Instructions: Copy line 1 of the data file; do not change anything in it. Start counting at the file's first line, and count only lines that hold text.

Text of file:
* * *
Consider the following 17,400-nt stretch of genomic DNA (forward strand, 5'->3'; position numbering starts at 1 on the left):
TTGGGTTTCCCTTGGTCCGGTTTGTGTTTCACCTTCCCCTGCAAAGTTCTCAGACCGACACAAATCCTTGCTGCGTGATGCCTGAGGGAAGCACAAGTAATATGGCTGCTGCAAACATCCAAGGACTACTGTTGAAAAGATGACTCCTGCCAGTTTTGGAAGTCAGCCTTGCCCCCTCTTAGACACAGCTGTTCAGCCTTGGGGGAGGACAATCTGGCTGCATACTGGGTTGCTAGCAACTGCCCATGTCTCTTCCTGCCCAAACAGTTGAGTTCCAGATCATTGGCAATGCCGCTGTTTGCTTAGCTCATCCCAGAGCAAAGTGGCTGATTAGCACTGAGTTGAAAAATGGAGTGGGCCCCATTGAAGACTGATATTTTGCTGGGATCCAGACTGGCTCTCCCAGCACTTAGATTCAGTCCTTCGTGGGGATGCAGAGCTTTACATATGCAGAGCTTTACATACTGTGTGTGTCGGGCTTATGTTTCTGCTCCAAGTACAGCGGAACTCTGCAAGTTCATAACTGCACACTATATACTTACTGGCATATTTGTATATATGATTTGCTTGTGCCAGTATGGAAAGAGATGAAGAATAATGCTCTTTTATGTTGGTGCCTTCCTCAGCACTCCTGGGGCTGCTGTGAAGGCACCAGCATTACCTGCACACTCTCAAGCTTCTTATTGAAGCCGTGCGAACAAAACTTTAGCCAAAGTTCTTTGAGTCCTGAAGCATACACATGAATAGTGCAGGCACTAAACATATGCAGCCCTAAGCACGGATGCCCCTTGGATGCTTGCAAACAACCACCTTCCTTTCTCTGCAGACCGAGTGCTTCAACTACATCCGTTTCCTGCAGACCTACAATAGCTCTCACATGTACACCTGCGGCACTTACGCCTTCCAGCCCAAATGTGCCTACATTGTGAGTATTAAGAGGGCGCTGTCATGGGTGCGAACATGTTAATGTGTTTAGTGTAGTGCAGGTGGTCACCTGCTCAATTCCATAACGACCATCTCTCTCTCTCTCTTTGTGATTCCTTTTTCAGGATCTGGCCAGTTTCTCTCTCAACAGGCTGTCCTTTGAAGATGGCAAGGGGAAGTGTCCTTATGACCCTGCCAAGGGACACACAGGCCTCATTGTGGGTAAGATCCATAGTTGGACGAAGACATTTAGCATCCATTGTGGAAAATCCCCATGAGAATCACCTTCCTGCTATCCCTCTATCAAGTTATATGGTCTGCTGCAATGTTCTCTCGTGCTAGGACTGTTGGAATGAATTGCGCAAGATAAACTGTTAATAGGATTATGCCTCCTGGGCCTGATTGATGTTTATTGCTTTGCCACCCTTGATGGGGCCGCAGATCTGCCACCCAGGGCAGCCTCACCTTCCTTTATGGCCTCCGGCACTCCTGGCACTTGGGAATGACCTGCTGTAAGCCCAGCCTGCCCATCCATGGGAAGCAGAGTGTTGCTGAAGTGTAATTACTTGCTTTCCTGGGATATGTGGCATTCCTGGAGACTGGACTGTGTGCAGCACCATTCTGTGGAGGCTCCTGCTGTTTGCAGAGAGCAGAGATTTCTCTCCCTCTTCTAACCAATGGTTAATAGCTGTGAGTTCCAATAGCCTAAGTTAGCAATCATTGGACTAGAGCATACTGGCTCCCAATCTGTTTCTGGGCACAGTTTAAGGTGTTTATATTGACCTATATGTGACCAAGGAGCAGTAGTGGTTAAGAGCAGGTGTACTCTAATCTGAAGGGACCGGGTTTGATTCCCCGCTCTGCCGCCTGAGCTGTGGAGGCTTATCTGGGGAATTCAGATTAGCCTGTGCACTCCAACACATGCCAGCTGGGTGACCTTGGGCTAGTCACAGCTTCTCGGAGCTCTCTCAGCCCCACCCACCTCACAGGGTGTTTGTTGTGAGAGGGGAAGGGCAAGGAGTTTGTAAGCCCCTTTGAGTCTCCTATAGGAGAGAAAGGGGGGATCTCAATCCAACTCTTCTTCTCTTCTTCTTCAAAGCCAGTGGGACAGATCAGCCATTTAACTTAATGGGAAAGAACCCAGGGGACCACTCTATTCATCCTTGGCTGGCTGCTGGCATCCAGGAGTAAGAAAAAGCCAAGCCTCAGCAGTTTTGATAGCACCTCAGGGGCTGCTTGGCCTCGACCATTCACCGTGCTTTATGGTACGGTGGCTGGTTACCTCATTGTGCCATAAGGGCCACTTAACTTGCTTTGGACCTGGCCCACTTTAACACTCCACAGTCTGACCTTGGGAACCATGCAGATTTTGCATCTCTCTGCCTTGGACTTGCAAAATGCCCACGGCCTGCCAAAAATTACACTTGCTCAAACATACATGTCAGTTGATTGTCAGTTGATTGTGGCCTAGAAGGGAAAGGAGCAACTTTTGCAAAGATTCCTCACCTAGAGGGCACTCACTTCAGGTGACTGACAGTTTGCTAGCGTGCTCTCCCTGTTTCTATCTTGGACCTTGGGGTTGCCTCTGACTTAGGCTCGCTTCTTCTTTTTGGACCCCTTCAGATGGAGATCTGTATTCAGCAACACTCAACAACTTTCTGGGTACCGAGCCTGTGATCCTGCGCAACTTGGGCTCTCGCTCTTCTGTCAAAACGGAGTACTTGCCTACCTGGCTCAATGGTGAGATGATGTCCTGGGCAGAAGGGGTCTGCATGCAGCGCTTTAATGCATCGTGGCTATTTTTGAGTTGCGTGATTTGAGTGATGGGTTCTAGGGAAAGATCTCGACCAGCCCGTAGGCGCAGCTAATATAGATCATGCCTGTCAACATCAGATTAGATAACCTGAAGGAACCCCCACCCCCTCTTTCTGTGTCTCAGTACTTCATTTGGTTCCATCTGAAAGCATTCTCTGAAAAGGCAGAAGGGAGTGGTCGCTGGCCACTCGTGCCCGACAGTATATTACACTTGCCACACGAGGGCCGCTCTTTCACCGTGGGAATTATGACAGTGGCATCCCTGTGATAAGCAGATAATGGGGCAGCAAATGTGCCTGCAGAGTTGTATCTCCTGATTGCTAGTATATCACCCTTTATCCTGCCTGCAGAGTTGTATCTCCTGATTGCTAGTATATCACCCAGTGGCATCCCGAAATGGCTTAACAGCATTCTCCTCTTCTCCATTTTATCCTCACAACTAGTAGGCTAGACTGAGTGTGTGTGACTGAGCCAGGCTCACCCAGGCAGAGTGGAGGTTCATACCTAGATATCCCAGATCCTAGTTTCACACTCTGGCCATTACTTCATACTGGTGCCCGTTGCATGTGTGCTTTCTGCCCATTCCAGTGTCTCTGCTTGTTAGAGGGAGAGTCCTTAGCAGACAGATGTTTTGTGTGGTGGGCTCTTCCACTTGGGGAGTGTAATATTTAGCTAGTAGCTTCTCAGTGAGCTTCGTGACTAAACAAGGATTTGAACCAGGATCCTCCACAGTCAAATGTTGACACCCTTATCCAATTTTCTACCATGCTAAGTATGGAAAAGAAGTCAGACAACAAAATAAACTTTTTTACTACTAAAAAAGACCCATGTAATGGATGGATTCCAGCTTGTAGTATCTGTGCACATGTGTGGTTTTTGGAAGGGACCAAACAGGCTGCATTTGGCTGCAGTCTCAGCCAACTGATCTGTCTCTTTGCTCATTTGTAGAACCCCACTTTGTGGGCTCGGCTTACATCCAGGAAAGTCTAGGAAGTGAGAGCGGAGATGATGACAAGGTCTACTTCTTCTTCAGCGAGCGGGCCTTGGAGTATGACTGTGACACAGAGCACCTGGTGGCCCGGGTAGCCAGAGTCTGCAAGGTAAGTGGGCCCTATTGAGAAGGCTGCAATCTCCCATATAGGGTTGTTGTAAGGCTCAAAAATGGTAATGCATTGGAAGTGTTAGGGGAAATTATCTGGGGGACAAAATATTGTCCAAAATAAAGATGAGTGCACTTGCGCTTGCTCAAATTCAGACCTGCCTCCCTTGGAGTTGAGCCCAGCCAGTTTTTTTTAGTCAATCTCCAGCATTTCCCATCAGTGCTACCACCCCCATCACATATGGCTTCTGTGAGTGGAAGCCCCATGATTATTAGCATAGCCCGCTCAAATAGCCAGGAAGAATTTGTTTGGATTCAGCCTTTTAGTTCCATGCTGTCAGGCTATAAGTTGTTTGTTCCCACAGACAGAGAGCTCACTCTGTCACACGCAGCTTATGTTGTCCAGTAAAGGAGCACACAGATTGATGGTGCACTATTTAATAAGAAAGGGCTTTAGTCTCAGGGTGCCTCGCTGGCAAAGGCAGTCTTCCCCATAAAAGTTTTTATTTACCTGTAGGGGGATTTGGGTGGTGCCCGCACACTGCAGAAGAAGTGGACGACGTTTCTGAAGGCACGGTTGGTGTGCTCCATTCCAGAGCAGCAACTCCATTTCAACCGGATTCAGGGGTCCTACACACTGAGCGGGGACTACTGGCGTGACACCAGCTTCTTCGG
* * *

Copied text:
Consider the following 17,400-nt stretch of genomic DNA (forward strand, 5'->3'; position numbering starts at 1 on the left):